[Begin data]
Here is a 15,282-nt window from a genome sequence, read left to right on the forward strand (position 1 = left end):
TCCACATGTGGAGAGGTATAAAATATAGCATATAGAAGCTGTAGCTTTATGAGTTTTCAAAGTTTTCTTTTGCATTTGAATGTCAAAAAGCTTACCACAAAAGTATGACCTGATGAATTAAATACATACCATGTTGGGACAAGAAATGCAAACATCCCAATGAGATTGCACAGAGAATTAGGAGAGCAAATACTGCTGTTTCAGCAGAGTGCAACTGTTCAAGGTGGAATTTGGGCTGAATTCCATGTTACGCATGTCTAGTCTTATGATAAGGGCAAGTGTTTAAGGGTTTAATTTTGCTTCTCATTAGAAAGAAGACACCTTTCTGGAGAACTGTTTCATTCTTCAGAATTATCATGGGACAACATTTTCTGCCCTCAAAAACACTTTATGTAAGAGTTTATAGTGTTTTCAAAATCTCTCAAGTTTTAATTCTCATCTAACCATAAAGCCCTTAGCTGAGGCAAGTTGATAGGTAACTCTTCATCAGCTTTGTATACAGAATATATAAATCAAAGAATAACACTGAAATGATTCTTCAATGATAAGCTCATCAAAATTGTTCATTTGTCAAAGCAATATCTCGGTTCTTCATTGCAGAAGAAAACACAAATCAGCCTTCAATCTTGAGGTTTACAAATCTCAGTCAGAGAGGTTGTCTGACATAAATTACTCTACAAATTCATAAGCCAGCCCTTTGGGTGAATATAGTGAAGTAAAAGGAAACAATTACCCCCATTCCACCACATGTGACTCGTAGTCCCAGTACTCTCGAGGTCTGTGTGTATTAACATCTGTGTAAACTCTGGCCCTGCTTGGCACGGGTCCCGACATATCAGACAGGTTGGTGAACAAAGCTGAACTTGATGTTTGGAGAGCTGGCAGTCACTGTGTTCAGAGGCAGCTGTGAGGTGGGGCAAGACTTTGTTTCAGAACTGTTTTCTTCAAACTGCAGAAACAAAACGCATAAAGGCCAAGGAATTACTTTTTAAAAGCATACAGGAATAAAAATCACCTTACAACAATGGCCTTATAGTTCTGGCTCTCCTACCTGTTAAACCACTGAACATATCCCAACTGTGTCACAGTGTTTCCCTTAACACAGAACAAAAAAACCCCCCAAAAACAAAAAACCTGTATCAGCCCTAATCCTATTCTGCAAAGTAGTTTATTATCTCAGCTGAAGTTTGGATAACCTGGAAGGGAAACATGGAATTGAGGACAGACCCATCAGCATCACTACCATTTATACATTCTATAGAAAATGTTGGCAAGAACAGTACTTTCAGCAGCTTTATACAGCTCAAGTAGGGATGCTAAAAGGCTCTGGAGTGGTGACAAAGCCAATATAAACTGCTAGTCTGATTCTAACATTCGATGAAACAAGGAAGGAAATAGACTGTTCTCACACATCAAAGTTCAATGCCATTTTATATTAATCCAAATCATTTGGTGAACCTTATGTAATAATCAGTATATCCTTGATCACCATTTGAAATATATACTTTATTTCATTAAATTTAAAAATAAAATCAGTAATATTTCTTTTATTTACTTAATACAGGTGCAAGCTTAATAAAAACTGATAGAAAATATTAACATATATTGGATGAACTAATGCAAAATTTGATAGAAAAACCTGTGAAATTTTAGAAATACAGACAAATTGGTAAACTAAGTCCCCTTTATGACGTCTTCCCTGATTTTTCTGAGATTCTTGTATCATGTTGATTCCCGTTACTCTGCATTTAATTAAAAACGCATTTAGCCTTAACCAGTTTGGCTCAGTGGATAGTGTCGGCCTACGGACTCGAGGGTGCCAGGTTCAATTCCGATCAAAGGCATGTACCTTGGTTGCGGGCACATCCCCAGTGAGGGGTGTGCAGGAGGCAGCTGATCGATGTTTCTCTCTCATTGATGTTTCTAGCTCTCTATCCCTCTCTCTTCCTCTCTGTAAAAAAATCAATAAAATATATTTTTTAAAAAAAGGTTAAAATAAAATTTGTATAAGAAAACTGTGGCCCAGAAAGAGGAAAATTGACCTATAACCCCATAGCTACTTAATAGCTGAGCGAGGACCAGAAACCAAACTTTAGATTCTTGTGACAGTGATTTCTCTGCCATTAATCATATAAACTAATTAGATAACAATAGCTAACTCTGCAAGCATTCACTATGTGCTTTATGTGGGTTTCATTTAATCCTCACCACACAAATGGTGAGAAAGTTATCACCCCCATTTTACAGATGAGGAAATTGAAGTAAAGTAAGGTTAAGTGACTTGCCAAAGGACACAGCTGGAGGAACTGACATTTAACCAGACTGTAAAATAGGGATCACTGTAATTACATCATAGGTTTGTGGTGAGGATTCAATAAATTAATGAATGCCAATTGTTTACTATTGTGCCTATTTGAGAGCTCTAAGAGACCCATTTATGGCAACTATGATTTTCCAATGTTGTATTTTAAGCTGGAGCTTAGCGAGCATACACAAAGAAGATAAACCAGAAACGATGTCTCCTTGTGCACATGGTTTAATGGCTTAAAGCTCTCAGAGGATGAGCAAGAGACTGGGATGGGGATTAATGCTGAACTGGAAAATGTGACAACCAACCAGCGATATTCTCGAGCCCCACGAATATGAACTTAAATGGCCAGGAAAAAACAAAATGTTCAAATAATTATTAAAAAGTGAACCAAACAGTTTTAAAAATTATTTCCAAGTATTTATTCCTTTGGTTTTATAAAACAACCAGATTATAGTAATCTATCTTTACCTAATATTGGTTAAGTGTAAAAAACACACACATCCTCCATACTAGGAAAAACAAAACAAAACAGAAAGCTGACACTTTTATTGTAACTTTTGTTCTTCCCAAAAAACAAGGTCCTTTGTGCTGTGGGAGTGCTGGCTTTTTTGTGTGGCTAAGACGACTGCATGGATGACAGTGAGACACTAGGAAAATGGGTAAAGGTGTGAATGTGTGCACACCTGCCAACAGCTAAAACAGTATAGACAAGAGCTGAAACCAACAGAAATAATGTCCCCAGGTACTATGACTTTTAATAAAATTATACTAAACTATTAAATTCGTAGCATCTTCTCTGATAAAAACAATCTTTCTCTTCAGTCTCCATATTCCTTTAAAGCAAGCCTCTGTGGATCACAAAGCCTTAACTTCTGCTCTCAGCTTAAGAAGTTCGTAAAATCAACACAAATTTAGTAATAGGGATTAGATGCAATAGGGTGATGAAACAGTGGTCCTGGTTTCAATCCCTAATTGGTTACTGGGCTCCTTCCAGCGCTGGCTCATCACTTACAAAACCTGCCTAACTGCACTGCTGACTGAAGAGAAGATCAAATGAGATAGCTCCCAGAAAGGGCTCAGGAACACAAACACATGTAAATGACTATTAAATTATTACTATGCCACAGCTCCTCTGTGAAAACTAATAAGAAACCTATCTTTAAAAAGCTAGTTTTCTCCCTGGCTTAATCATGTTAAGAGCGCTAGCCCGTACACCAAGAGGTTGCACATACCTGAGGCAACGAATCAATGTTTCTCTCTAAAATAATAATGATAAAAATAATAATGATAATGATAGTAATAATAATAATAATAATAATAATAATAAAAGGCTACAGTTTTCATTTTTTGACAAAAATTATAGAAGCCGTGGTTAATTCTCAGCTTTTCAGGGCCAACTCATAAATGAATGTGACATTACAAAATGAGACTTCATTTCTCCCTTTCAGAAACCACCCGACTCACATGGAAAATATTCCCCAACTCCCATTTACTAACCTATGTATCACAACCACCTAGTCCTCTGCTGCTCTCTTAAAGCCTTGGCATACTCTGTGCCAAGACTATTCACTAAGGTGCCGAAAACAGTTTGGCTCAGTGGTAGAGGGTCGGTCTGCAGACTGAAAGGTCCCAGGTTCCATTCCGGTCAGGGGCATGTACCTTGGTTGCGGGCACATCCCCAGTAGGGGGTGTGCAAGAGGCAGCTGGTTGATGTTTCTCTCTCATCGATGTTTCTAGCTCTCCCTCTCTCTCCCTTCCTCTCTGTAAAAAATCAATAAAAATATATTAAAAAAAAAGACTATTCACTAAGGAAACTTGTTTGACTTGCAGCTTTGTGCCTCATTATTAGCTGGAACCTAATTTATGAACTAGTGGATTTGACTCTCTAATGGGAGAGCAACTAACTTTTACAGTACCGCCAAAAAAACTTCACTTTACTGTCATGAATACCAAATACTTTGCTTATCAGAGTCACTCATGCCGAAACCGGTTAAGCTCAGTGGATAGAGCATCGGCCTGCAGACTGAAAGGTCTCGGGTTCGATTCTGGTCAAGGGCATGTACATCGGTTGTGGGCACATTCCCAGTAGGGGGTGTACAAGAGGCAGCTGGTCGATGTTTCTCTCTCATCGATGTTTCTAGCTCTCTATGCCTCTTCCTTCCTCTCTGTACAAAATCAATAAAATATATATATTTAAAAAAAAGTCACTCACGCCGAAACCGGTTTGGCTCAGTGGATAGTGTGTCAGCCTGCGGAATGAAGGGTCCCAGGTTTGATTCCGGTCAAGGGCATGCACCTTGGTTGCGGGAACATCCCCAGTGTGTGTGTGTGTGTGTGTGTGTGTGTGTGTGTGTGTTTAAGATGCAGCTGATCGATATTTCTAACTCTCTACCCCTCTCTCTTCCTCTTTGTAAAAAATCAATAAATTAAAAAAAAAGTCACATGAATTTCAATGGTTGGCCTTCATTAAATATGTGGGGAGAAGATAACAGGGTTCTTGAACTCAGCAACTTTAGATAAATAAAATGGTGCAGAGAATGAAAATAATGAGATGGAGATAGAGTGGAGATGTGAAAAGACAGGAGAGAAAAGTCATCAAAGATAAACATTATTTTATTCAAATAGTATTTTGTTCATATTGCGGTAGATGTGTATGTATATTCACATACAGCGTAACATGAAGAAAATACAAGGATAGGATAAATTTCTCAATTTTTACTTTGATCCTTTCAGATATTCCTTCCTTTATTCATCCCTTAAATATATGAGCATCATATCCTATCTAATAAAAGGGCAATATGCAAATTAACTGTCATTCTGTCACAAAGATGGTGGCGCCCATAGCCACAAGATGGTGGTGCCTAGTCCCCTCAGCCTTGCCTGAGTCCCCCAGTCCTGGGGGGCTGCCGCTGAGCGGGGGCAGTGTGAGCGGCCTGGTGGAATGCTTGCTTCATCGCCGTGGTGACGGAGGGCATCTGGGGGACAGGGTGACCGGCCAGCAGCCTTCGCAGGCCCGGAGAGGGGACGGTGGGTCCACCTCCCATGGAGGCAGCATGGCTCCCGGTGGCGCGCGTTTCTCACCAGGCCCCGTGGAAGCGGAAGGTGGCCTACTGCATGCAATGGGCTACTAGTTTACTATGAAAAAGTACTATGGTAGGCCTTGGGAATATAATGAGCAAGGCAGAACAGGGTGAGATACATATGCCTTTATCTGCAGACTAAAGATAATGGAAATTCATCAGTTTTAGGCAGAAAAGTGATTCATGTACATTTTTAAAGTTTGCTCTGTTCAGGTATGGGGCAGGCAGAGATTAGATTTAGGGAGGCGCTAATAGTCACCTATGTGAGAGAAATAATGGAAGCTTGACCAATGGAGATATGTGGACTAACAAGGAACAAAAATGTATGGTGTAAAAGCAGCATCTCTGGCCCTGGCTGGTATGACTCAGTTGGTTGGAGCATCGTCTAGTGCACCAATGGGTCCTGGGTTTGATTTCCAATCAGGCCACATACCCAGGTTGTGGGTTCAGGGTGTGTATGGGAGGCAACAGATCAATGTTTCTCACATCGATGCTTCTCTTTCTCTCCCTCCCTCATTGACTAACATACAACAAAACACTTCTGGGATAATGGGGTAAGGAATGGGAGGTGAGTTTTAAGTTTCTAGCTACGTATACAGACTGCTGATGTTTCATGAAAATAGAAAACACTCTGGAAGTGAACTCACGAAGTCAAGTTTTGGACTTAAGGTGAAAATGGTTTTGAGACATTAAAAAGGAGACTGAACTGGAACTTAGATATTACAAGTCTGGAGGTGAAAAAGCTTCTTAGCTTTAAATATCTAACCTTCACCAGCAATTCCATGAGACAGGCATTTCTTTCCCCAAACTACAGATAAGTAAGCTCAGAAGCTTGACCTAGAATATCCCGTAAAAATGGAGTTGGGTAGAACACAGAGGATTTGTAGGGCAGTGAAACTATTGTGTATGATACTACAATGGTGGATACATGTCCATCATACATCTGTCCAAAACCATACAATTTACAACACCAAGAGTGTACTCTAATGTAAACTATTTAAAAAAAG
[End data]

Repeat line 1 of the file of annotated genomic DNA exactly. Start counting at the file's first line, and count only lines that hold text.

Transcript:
Here is a 15,282-nt window from a genome sequence, read left to right on the forward strand (position 1 = left end):